When you strike it lucky, it’s one of the greatest feelings in the world. It doesn’t matter if it’s Bingo, a prize draw or work competition. Being a winner is always going to bring a smile to your face.
But what happens when you don’t even realise you’ve won?
What if you are sitting on a jackpot? The jackpot. The biggest prize there it; the lottery jackpot?
Believe it or not, there are millions that have been left just sitting there unclaimed. This is for a variety of reasons, but it imagine just how sickening it must feel to know that your life almost changed. But didn’t…..
In the UK, lottery entrants have up to 180 days to claim their prize. Many believe that this is ample time to check that ticket. But the fact is a great deal of prize money is missed out despite the lengthy claim period.
In America alone, prize money averages around £26 billion pounds each year. In 2010, the amount of unclaimed money accounted for a staggering £530 million pounds!
One of the main reasons for this is that offline tickets, that is, tickets bought in the shop, are the only proof to a winning claim. If you lose this, then you’ve pretty much bit the big one and lost out on your money. No big deal if it’s only 3 numbers and a ten pound note in your pocket.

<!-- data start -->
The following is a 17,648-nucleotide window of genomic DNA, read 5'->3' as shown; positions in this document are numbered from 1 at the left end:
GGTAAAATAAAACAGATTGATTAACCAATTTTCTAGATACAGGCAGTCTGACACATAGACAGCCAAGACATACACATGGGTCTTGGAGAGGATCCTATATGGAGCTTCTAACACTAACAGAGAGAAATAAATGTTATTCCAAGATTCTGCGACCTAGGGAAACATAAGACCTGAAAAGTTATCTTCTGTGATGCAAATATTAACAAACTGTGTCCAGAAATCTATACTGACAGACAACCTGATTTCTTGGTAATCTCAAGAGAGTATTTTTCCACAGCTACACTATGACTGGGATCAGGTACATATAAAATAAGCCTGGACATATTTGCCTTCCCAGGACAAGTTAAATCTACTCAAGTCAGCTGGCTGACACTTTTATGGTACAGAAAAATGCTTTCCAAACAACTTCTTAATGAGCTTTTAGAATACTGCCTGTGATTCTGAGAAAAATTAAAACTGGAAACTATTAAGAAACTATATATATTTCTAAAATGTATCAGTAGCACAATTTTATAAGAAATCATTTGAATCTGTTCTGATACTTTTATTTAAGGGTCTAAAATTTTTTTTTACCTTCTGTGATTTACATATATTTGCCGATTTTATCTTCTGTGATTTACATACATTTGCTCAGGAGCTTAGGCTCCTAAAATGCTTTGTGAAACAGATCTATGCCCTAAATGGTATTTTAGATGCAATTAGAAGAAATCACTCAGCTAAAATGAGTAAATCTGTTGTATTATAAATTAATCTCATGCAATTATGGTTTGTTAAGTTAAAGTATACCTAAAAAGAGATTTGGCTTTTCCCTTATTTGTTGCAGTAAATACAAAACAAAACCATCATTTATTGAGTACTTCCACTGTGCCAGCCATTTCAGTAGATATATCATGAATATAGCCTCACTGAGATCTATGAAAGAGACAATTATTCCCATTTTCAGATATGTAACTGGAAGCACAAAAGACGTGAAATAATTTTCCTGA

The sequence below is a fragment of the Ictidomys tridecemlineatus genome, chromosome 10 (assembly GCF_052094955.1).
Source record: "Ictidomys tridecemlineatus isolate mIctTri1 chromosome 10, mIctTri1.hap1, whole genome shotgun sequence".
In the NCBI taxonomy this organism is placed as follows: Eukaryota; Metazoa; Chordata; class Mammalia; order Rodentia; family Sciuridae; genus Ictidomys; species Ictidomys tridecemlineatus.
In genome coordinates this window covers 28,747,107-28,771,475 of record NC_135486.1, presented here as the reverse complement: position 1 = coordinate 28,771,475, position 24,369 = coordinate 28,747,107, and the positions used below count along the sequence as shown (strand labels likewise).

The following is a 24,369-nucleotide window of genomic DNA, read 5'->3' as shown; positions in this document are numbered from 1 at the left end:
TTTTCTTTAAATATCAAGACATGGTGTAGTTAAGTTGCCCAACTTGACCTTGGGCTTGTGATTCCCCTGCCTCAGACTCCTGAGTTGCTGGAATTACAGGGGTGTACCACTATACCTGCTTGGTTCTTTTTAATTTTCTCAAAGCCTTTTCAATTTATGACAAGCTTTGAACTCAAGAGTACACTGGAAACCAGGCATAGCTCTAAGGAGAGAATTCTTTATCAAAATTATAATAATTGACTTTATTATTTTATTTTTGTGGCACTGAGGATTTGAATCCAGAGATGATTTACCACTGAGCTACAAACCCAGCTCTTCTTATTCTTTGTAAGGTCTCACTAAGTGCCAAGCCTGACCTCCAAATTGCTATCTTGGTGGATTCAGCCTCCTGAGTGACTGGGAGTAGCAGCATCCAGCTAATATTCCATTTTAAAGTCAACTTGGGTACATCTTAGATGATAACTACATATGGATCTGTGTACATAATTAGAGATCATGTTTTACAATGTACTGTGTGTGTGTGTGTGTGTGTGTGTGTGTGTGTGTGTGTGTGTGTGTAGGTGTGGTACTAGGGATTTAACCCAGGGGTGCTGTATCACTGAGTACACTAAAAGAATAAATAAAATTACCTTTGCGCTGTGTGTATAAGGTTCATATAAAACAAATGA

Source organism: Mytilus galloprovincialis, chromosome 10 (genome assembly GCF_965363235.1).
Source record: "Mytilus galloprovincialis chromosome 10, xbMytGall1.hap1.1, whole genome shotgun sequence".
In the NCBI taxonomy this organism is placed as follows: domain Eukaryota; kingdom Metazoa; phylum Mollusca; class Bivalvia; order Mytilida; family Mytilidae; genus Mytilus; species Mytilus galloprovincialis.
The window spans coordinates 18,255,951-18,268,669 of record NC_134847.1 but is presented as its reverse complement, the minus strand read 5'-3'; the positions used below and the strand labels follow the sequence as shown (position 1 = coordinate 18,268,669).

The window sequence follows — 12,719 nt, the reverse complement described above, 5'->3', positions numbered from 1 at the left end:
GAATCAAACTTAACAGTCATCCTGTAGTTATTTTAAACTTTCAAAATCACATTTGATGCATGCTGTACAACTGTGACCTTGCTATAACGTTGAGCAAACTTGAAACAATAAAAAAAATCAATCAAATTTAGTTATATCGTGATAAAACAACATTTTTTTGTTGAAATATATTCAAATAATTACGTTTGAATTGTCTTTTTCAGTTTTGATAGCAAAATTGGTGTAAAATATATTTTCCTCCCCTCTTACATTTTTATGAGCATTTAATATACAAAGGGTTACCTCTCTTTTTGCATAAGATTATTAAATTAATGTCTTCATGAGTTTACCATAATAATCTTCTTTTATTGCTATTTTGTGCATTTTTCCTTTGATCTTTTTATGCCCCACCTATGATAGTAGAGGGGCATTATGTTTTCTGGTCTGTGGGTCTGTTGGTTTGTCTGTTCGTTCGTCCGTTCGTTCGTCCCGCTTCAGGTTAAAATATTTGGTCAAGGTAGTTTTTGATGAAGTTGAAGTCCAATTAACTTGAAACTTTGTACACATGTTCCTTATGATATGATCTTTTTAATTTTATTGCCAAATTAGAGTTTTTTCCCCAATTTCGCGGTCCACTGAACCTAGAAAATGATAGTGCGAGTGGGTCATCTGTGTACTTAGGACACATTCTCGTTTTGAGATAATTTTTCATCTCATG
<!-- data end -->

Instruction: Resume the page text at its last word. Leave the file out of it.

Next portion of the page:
But get all the numbers right, and you’ll be kicking yourself for the rest of your life.
Online play is the way forward
The benefits of getting your ticket via the internet is that there’s no problem if you’ve won but forgot to check. The internet will actually let you know via email automatically. If you don’t actually check your emails, then I’m sorry you’re just a lost cause!
The biggest losers
The Euromillions draw seems to be a popular place for the unclaimed ticket. It’s not uncommon for prizes of up to £1 million pounds to go without a winner. Which is bad news in itself, unless you were the following person…
One of Britain’s biggest losses occurred only last year in 2012. A Euromillions ticket bought in Hertfordshire was not claimed. The person or persons lost out on a bit of money. And by ‘bit’, we mean ‘£64 million pounds’. The money was handed to charity after the 180 days had expired.